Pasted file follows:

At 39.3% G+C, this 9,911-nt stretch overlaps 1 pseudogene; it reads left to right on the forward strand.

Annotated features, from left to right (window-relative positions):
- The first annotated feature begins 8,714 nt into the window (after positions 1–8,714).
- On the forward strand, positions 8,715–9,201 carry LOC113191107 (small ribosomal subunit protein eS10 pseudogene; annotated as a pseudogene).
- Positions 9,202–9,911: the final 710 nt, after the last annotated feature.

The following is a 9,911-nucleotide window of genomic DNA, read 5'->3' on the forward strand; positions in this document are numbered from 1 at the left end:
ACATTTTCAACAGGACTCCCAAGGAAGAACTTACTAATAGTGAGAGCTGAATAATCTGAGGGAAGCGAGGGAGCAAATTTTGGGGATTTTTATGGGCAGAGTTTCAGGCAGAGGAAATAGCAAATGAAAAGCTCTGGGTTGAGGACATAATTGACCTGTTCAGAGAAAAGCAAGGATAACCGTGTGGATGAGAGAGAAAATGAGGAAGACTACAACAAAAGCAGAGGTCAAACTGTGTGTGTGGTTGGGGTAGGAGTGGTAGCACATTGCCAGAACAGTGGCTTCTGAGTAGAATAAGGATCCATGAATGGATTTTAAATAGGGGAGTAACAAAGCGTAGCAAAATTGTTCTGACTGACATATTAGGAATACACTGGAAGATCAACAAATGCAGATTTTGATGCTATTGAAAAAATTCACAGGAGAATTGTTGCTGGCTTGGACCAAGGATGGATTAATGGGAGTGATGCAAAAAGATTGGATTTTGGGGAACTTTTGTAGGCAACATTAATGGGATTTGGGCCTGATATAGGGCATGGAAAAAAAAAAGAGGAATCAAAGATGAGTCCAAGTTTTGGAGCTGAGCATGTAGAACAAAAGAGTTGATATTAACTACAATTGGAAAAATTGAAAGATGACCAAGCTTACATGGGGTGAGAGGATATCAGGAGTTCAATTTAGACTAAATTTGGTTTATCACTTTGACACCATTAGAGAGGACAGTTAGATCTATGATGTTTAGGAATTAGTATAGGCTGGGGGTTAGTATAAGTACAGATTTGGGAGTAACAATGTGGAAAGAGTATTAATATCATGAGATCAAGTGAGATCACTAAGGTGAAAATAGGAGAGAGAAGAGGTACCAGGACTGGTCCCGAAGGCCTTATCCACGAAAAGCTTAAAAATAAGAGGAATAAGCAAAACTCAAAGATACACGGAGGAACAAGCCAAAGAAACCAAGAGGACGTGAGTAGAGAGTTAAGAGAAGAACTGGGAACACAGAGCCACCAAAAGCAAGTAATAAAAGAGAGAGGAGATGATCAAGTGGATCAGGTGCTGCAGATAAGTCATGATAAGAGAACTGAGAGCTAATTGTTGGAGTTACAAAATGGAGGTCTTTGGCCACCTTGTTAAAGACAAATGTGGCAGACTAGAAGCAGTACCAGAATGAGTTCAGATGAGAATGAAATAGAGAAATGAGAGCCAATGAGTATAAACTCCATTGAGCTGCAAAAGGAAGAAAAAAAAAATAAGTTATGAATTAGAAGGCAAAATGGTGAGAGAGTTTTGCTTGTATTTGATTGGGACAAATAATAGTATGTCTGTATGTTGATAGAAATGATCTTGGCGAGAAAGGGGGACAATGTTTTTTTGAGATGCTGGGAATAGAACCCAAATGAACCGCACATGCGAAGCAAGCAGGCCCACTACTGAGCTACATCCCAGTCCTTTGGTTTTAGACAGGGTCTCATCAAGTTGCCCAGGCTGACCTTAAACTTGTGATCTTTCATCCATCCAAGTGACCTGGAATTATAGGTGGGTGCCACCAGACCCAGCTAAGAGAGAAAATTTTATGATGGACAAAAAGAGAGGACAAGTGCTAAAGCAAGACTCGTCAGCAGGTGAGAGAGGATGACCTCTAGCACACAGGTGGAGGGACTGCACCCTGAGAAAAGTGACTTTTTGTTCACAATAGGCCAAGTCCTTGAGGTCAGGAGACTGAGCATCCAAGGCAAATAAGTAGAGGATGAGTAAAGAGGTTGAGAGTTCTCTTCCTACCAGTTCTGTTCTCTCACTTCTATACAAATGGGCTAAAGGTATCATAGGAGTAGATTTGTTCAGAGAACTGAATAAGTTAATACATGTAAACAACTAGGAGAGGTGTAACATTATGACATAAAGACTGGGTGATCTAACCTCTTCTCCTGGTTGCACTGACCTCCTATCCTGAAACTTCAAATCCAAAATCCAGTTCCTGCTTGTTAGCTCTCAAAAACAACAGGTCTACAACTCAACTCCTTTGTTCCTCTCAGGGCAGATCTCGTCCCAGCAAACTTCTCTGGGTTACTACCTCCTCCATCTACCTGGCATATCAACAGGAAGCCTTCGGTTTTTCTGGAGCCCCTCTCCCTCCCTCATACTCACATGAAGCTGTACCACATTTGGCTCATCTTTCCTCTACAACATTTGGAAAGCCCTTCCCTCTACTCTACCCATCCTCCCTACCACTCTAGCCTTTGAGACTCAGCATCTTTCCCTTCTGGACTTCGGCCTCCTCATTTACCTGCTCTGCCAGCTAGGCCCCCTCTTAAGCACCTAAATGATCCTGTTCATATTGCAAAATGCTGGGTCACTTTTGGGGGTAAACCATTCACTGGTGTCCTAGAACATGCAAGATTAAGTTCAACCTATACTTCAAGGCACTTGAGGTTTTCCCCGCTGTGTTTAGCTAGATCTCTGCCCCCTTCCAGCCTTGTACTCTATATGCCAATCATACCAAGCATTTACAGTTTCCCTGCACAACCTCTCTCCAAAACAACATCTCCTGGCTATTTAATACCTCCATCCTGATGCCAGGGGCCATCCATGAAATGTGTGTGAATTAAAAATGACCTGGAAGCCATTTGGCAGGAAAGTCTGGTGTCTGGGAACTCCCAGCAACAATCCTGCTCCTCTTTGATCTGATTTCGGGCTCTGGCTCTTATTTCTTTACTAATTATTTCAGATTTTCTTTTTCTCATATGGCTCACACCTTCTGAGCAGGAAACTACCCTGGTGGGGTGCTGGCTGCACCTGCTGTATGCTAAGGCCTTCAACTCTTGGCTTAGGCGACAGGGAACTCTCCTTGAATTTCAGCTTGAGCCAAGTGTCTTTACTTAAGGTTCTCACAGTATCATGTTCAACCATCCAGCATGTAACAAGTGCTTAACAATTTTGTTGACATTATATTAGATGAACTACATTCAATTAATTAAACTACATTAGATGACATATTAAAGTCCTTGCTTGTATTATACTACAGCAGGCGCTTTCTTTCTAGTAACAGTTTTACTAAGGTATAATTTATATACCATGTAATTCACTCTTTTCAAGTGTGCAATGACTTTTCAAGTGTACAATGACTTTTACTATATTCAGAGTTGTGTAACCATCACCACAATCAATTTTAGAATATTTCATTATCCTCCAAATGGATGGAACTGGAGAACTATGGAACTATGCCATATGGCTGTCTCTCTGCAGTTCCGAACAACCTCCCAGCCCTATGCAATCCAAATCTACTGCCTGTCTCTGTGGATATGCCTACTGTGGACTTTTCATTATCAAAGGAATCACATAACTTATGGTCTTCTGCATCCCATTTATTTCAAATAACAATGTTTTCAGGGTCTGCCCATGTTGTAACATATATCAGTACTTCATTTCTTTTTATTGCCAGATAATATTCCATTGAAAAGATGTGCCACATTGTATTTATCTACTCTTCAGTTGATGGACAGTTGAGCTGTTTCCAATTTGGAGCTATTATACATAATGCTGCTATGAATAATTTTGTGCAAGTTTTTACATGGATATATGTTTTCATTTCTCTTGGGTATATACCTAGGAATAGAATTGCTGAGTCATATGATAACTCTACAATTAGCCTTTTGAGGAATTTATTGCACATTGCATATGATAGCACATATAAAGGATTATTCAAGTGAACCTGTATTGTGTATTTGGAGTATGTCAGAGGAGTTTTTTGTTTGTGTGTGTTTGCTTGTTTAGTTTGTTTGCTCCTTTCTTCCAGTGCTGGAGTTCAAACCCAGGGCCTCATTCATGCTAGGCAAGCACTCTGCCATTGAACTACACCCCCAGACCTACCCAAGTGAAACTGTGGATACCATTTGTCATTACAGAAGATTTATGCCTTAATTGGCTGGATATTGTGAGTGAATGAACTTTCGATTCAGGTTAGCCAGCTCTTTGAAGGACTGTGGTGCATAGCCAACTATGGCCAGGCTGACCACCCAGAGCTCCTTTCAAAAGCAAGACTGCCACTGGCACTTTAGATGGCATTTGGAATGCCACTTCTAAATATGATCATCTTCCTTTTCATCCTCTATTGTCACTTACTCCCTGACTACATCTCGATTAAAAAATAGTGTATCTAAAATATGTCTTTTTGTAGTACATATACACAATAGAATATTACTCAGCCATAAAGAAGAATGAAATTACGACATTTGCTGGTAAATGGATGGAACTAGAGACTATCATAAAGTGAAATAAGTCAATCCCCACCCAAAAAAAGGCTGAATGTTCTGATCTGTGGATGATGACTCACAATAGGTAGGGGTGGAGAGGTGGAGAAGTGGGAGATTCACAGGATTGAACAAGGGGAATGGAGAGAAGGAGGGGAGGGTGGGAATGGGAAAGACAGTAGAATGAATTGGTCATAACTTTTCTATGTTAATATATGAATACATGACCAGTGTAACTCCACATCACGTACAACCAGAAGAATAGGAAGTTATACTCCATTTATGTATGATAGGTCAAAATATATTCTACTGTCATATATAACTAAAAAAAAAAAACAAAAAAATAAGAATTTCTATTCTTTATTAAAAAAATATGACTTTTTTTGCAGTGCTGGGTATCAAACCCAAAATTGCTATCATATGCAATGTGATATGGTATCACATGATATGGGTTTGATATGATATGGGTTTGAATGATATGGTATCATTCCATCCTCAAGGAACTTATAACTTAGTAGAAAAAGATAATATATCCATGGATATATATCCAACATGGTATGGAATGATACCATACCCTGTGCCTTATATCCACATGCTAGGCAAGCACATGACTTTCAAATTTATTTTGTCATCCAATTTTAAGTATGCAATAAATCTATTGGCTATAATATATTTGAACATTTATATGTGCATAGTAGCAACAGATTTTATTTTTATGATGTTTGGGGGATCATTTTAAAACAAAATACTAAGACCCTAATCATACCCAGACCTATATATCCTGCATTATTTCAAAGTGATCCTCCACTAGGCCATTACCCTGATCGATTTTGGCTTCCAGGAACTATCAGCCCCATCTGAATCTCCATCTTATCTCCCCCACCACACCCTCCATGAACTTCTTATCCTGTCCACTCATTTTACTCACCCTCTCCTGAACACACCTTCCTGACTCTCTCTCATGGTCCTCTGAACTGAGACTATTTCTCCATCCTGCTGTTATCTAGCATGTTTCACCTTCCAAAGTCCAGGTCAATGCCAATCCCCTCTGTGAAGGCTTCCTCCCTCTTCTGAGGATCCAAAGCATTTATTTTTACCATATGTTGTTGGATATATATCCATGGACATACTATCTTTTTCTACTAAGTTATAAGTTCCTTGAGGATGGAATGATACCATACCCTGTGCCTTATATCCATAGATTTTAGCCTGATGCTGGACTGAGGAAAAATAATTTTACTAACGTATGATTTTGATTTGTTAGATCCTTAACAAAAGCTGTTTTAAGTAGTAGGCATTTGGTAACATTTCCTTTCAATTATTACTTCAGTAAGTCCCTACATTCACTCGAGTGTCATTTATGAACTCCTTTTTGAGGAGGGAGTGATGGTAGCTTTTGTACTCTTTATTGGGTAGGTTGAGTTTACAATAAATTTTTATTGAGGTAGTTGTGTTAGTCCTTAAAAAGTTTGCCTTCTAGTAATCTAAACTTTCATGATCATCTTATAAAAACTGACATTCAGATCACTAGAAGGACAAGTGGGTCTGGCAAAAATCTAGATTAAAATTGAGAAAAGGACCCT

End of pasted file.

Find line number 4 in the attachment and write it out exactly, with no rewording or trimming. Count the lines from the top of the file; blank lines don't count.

- On the forward strand, positions 8,715–9,201 carry LOC113191107 (small ribosomal subunit protein eS10 pseudogene; annotated as a pseudogene).